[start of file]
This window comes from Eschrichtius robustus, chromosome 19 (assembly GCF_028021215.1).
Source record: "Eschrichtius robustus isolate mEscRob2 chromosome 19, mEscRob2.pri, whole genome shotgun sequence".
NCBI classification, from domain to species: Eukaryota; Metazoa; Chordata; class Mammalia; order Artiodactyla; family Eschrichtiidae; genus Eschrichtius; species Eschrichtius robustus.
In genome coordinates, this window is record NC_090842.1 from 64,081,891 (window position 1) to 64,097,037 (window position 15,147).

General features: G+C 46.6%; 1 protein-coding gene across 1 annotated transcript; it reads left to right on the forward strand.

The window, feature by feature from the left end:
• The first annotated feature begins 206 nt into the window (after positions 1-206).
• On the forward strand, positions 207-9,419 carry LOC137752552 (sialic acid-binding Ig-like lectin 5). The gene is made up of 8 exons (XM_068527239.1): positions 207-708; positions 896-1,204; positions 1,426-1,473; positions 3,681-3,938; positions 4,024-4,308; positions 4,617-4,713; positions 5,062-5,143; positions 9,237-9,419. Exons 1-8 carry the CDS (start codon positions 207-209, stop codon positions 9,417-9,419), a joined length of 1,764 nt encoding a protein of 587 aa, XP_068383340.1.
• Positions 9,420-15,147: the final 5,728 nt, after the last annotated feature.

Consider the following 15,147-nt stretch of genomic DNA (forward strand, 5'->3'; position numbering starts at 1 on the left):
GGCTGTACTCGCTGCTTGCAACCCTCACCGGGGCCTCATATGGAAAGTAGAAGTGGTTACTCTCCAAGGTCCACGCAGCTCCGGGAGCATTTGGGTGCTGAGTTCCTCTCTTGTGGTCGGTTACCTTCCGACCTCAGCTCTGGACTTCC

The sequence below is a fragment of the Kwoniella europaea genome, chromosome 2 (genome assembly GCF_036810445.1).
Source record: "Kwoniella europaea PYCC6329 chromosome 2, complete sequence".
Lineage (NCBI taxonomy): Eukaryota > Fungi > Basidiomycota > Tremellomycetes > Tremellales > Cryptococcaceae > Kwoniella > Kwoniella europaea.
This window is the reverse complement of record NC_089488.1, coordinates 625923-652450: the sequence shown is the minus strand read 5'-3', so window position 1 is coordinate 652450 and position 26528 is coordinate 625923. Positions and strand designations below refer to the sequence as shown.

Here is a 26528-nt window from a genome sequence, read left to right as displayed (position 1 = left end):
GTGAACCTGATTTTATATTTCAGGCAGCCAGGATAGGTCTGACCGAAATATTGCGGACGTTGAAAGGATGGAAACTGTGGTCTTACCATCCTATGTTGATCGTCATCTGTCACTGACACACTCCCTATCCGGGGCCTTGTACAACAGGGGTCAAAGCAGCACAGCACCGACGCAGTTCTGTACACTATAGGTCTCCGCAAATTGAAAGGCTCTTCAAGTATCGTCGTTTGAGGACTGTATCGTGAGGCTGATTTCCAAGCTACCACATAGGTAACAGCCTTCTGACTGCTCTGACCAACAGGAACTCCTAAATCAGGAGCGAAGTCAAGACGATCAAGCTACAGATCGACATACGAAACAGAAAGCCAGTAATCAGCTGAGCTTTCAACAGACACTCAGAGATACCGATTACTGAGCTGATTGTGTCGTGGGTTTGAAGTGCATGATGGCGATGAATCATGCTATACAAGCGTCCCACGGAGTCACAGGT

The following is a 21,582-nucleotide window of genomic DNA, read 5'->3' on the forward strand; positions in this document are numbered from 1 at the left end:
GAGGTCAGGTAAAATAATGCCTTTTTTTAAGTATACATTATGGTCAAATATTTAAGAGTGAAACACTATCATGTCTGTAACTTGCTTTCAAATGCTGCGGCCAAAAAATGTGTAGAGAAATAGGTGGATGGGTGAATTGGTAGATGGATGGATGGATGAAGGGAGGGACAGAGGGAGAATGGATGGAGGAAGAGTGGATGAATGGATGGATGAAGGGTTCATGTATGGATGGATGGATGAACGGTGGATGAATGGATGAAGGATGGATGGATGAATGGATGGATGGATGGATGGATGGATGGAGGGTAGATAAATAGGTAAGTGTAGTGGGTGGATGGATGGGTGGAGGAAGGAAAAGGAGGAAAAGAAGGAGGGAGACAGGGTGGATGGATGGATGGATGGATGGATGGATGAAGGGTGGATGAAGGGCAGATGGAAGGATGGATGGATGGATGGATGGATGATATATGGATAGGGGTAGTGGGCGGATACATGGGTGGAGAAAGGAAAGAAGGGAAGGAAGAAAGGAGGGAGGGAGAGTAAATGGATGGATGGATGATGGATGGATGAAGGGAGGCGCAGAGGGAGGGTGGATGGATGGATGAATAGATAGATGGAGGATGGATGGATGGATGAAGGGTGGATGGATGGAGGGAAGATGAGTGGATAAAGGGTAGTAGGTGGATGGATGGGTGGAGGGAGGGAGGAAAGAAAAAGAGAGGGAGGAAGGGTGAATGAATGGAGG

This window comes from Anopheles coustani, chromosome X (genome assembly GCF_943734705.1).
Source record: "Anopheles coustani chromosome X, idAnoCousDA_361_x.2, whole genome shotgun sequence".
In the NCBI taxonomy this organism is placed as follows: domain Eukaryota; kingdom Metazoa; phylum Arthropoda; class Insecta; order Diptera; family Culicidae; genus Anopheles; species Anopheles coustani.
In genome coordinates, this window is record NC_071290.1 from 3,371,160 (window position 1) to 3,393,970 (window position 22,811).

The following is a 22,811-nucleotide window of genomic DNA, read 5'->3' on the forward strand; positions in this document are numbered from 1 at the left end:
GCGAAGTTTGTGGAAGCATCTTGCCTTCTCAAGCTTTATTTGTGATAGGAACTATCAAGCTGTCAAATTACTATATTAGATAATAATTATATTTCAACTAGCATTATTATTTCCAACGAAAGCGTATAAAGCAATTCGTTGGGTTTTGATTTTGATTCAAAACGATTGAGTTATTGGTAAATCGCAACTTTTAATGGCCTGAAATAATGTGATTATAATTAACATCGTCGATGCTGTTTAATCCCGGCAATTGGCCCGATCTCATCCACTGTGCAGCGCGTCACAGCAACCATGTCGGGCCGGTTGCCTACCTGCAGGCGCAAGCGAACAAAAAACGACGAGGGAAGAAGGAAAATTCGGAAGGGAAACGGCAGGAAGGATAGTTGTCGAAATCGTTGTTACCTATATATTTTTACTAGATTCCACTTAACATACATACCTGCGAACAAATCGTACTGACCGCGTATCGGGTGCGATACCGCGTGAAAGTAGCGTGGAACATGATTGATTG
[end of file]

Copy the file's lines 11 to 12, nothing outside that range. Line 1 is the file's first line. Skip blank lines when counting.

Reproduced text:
GGCTGTACTCGCTGCTTGCAACCCTCACCGGGGCCTCATATGGAAAGTAGAAGTGGTTACTCTCCAAGGTCCACGCAGCTCCGGGAGCATTTGGGTGCTGAGTTCCTCTCTTGTGGTCGGTTACCTTCCGACCTCAGCTCTGGACTTCC

The sequence below is a fragment of the Kwoniella europaea genome, chromosome 2 (genome assembly GCF_036810445.1).